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Has anyone had experience as an Avon rep? What is the downside of it all? I have not been able to find reliable advice from the Net, so I had to ask my ThriftyFun network. How much money can it realistically generate, what time involvement, what upfront costs? Thanks!
Kim from Moses Lake, WA
I have a friend who sells...
IF you can build up a good customer base- 200 or so people that will buy from you each year and if you can get about 50 people to order from you each month- you will do wonderfully!! There is relatively little start up cost and if you love the product you will save quite a bit with the discounts and special ordering options etc. This is about all I know- I "sell" Tupperware to get out of the house and buy the best for my kitchen- but it is not a moneymaker.
I have been an avon rep for 6 years now and I enjoy the chance to be a stay at home mom of 2. The earnings for new reps are 50% on your first 4 campaigns(every 2 weeks ) there after are based on your sales... If i can be of more help please let me know (I can even get you started )e-mail me if you have any more questions myburban2 AT yahoo.com
Thanks, so far everything I hear is positive, except from people who categorically oppose any job involving selling. Avon's stuff is very nice product, they were the first major company to stop all animal testing even in ingredients purchased by them.
I could post everything I love about being an Avon Sales Rep but then I would be writing a book. The 3 best things about Avon to me are:
1. Working my own hours. I am a busy mom running the kids all over and errands. I get to spend more time with my family and never have to call the boss for time off.
2. Making new friends. I have met so many wonderful new friends since I've been selling and recruiting.
3. Income and Success. I never thought I could earn the money that I am earning selling and recruiting for Avon. I even won a great cruise to the Bahama's!
I'll be realistic and tell you there are a lot of down sides to selling Avon, since no one has told you of them. You purchase your own books, supplies, demos. If you have to call Avon it is long distance fees, unless your District Manager can handle your issues. Everything is cheaply made in China, so your customers may return a lot of things that dont look like what was in the Avon book. Items don't come in when they should--you can wait on backordered items for 1-2 months (especially at Xmas). At the monthly meetings District Managers will persuade you to take 10-20 bottles of awful perfume no one wants to buy and you will be billed for them and have the hassle of trying to return.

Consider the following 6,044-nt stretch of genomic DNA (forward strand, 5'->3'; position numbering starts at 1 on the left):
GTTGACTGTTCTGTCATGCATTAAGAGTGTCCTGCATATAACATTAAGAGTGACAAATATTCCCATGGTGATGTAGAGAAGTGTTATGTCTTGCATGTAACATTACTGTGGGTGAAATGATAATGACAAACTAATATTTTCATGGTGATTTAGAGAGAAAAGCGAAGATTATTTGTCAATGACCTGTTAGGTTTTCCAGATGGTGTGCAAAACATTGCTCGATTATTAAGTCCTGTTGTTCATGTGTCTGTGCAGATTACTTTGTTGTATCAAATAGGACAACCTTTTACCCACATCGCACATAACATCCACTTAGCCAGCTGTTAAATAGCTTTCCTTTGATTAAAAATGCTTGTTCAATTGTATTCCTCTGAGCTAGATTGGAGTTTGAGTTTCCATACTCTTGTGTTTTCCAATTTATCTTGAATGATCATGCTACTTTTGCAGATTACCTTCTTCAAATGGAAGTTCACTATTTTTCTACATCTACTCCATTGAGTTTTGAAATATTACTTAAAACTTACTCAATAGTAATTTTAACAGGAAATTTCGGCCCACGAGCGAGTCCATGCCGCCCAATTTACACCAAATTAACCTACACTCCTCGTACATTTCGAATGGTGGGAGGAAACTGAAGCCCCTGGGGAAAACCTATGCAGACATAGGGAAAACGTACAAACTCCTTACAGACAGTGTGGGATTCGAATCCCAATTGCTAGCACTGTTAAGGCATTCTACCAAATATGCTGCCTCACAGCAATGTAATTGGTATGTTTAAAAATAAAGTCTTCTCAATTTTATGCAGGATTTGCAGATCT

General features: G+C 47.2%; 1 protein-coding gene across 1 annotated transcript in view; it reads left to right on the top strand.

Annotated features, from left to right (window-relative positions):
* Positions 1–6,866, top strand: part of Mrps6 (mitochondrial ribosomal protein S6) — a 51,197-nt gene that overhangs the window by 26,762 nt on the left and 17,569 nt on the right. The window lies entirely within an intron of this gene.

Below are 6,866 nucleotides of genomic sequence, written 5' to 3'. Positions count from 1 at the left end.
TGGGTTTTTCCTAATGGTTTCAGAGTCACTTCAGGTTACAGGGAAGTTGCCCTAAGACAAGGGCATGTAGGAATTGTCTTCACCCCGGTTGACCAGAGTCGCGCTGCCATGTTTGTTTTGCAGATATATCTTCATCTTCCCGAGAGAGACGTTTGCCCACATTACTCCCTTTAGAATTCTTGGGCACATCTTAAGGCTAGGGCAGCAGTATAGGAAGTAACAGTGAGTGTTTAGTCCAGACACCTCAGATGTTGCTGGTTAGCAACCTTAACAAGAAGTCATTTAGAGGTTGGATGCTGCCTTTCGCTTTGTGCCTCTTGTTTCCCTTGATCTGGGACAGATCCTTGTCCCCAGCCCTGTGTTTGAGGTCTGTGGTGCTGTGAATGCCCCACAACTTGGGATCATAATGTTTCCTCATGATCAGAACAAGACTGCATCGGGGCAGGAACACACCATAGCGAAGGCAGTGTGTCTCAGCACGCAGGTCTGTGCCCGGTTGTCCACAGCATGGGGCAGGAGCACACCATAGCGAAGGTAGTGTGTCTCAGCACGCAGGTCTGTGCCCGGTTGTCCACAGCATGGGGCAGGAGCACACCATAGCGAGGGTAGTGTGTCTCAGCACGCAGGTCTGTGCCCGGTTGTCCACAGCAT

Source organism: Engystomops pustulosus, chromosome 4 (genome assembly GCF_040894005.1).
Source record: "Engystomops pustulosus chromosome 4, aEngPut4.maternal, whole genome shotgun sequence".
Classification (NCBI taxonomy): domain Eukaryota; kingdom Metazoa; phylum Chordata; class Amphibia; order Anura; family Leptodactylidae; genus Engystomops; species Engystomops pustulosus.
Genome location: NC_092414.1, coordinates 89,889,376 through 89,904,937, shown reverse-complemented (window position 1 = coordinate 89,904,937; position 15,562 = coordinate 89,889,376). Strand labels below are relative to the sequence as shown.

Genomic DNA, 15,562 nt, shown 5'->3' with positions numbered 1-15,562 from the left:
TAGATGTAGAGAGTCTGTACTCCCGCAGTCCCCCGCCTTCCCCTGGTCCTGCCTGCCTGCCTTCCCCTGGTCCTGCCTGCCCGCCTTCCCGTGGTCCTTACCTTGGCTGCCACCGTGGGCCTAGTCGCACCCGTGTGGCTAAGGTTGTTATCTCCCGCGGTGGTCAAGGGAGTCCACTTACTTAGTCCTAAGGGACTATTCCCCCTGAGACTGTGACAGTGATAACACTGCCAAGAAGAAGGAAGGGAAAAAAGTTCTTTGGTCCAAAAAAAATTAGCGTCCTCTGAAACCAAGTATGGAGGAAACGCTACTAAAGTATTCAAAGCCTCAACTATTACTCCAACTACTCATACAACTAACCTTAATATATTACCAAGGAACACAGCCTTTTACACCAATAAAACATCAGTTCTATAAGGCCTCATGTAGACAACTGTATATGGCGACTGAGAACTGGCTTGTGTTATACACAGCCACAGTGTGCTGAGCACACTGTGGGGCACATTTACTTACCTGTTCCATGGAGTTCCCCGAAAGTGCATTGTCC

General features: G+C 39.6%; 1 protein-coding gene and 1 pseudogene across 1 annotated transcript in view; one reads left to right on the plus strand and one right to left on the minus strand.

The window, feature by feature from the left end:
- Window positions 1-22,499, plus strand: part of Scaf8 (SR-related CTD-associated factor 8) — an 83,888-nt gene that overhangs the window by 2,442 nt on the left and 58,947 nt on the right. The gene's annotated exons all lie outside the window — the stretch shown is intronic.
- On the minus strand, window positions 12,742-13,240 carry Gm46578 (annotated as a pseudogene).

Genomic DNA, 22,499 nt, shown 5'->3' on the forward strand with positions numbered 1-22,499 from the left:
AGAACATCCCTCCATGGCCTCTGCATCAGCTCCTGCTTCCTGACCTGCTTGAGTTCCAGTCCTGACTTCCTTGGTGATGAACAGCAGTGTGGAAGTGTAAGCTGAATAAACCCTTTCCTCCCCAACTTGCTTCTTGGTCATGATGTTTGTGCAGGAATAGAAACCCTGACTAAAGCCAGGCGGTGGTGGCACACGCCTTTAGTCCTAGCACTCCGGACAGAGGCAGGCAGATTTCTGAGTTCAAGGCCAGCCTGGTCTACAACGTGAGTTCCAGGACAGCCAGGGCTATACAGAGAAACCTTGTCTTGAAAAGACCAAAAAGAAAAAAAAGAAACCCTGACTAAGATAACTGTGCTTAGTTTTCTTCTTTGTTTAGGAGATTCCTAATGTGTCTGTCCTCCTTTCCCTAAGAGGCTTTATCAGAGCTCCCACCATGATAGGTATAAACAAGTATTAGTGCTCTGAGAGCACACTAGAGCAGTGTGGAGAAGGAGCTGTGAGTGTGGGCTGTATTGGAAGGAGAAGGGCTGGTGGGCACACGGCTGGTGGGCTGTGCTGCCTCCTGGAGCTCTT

I sold Avon in college. I love the products, but quickly watched my profits disappear when I bought stuff for myself! You have to be very disciplined and make sure you seperate your profits right away and put them in a bank account. Otherwise, its fun.
I tried twice to become an Avon Rep. It only cost $10 to start, but every two weeks you're buying catalogs, which get VERY costly. The business takes quite awhile to build up, since there's so many reps out there. Then you end up buying many samples. Also, you're responsible for returning the merchandise to Avon that's returned (more money).
First off, I've been a rep for 6 or 7 years (I've lost count). I won't lie to you and say that it's a breeze and you'll become fabulously wealthy. It can be as hard or as easy as you want it to be. But, like many things, "you only get out what you put in." Some things to consider: 1) You have to like the product yourself. How good of a salesperson can you be if you hate what you sell? 2) You have to have tough skin (figuratively speaking). You may have rude customers; you don't have to keep them as customers. You may have customers who just don't like what they bought. Haven't we all? You'll have to take that in stride. Yes, you do have to pay for returns, but that's part of the cost of doing business. Wal-Mart has to pay for returns too, in the form of shipping costs, customer service salaries, etc. 3) You have to treat it as a business, and this takes discipline. You DON'T have to order tons of brochures. You DON't have to pre-order the latest perfumes--I've been burned every time I have. You DON'T even have to go to the Sales Meetings, although they can be motivating. You DO have to exercise restraint. You'll bankrupt yourself if you try to demo everything in the book. If you must demo, pick one or two things that you'll actually use/wear. It's also a good idea to set up a separate account for Avon money, so you don't "accidentally" spend it until the Avon bills are paid. You'll also have to keep track of income/expenses for taxes, just like any home business.
The main question you need to ask yourself is what you want out of it. Do you want to make enough to live comfortably off of so you can be a stay-at-home parent or do you want to make gas money? Do you want to do it to "get out of the house" and meet people, or do you want to do it to get a discount on your own stuff (nothing wrong with that, although you'll have to submit an order of at least $25 to get a discount)? Some will tell you it's only $10, so you have nothing to lose, but $10 is still $10 that could be put somewhere else if you're not sure where you're going with it. I hope I've given you some food for thought. If you have any other questions, feel free to email me at calnorth at yahoo dot com.
I have considered selling Avon, because I love their stuff. I would like to hear any experiences, or feedback, if anyone wishes to share them.